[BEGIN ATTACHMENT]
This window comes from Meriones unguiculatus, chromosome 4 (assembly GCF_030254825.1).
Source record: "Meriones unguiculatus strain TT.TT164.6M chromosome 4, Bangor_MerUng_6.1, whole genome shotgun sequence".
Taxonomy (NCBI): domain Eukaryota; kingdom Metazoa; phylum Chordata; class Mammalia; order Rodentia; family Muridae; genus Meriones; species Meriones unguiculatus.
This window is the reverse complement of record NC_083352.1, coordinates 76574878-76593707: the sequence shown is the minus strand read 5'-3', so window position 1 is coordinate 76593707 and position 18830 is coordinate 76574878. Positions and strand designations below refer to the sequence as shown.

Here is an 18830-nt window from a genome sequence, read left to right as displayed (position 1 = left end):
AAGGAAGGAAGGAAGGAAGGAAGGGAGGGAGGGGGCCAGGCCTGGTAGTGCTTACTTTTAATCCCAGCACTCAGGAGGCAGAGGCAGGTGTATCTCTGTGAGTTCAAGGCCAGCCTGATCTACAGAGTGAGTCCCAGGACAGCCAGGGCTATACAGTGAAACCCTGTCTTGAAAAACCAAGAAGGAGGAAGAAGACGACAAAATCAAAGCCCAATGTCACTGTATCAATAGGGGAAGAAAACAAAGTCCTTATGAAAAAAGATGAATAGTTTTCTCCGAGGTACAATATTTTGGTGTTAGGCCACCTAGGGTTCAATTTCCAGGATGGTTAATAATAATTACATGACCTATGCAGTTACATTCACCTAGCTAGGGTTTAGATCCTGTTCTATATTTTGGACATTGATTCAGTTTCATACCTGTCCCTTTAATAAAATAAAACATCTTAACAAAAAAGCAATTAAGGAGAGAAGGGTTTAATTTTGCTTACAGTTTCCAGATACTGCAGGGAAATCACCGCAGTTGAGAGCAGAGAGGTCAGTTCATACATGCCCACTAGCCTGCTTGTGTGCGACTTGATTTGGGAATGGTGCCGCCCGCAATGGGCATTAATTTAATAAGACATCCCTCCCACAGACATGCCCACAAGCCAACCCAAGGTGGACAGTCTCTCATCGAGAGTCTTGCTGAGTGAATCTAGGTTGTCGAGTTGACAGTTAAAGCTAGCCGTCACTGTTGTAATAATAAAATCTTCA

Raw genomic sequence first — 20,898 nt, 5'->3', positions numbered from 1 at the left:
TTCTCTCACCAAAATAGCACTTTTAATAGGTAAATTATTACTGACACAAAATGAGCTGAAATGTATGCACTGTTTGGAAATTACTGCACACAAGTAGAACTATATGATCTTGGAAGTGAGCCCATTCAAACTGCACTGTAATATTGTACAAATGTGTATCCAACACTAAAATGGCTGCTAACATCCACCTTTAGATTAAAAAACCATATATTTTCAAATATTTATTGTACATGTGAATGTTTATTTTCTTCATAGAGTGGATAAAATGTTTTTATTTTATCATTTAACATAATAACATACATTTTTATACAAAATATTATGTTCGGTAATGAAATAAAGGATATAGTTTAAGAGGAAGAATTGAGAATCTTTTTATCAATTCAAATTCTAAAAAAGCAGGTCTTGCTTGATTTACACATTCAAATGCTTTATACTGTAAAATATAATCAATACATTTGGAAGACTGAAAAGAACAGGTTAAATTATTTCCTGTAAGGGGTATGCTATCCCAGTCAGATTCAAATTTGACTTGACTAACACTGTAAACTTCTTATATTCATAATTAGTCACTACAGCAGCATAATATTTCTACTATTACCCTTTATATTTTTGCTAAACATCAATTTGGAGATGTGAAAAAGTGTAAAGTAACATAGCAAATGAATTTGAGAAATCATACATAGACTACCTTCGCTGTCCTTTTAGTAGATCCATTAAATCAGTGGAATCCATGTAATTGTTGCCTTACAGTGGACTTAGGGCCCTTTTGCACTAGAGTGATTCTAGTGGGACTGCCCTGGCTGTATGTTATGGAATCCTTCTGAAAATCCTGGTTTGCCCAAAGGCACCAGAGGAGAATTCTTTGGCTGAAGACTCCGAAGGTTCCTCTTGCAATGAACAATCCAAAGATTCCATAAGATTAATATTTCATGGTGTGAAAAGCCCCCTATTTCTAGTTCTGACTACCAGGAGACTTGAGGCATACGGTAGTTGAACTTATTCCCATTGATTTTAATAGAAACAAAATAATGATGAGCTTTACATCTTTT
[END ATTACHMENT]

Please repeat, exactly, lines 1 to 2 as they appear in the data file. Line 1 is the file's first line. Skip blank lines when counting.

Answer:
This window comes from Meriones unguiculatus, chromosome 4 (assembly GCF_030254825.1).
Source record: "Meriones unguiculatus strain TT.TT164.6M chromosome 4, Bangor_MerUng_6.1, whole genome shotgun sequence".